STI screening programmes 'becoming more effective'
26 August 2010 00:00 in Medical Government/ NHS related news
Screening programmes for sexually-transmitted infections (STIs) in the UK are becoming more effective as patients become increasingly aware of sexual health issues.
This is the view of the Terrence Higgins Trust (THT), which suggested that an increase in the number of STI diagnoses in recent years demonstrates that it is becoming more "normal" for younger people to have checkups.
According to data released by the Health Protection Agency earlier this week, 482,696 new STI diagnoses were reported last year, compared to 470,701 the year before.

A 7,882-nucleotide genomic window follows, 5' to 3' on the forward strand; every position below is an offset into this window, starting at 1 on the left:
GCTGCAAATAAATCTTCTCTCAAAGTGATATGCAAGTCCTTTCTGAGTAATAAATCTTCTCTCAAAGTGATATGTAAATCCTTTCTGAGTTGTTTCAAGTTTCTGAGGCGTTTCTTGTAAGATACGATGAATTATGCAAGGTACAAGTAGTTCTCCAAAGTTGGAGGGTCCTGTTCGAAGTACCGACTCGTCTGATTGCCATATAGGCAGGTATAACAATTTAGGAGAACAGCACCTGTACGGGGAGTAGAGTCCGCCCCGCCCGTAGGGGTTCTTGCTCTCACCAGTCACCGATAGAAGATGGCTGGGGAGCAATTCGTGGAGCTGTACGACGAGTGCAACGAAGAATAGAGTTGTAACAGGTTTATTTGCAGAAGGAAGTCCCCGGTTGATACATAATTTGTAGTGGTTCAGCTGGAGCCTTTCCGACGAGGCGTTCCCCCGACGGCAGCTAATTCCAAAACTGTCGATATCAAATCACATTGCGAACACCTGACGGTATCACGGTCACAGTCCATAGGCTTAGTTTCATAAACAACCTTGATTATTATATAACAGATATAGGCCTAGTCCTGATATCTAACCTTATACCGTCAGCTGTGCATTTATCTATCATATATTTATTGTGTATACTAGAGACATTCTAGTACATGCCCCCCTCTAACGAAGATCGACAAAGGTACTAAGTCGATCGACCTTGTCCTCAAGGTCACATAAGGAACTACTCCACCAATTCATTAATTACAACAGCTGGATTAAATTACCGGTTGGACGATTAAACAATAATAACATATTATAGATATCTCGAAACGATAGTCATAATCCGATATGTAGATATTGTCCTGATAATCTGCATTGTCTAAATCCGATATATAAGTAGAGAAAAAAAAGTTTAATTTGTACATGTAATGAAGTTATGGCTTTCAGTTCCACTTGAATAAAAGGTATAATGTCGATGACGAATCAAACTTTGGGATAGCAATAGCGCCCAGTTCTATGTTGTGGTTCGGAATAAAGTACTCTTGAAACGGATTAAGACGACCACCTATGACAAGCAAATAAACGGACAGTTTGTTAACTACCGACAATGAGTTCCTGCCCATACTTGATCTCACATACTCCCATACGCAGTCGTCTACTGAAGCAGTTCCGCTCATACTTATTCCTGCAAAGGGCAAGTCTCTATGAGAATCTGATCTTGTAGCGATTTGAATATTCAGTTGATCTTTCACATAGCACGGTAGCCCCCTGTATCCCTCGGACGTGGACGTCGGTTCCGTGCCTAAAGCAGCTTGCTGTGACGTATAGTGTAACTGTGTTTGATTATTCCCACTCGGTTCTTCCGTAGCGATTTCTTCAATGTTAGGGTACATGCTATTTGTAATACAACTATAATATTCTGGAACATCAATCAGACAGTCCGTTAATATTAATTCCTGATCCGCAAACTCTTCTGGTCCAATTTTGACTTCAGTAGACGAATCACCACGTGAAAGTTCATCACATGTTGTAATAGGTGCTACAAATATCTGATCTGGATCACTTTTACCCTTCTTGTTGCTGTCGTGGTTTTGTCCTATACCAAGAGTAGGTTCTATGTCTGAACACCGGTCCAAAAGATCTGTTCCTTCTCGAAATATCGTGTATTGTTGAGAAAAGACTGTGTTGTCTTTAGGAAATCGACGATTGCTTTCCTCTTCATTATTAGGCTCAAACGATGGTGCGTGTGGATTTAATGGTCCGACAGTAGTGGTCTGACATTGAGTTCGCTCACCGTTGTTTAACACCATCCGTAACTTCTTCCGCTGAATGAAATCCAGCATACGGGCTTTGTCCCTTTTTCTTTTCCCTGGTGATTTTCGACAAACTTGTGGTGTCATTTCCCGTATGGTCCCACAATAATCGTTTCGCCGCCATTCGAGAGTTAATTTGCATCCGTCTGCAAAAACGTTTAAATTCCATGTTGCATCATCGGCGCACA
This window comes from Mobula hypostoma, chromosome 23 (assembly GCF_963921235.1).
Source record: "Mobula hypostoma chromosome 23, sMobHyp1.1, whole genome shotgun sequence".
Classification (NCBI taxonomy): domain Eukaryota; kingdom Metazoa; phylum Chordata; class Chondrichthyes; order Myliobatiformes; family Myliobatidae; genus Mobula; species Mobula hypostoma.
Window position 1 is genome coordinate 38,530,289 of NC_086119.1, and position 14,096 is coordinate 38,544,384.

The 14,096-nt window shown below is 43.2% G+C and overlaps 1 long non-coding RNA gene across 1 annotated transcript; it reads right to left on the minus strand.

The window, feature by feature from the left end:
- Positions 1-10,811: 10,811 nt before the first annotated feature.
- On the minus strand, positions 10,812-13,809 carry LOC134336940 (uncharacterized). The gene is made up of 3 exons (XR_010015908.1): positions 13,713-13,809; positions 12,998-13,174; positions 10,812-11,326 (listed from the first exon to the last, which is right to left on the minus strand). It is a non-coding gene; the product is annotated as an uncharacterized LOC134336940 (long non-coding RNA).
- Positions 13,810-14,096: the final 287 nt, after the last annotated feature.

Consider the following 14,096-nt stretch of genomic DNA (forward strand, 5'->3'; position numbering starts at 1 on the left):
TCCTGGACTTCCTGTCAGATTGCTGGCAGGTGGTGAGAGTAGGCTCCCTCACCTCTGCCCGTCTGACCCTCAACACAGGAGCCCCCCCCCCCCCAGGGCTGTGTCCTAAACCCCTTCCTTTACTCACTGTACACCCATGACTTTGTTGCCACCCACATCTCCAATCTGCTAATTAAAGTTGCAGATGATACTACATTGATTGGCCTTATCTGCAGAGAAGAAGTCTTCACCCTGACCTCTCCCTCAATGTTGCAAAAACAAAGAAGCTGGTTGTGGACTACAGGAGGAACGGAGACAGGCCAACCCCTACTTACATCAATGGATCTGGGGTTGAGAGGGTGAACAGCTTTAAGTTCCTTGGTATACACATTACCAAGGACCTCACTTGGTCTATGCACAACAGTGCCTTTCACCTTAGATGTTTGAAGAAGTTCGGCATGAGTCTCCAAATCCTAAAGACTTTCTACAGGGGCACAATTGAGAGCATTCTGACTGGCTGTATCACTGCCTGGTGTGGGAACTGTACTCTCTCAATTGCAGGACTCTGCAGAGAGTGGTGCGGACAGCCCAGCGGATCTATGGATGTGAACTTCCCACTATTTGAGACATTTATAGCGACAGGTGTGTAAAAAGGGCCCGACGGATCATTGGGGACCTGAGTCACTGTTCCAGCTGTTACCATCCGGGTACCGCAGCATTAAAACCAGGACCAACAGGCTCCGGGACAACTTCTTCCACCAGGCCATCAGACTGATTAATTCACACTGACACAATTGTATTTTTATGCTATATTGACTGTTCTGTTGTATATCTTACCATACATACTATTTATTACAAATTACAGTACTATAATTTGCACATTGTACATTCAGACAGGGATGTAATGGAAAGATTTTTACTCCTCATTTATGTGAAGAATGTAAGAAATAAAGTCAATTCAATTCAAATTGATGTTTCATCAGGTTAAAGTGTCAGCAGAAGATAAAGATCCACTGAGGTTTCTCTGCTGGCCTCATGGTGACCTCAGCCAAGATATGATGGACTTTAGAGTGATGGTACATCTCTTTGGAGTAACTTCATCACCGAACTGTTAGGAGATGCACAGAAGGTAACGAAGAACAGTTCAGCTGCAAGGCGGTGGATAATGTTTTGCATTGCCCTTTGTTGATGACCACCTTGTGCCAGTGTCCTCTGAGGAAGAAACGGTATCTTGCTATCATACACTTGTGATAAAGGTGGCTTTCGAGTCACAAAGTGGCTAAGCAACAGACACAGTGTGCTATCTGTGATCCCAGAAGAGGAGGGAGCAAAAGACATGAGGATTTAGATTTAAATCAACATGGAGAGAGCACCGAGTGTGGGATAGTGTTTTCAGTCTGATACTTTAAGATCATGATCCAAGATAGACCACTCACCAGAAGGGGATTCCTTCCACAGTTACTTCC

Jason Warriner, clinical director at THT, said this could be linked to the introduction of initiatives targeting people in social venues such as bars and clubs, offering quick and convenient testing.
He added: "This is showing the success of the national chlamydia screening programme - the more people we test, the more we clock up infections, so it's good for stopping onward transmission."
Other news stories from 26/08/2010
Read more in the Zenopa News Archive
How this news is generated
Story collated for Zenopa by the Adfero News Agency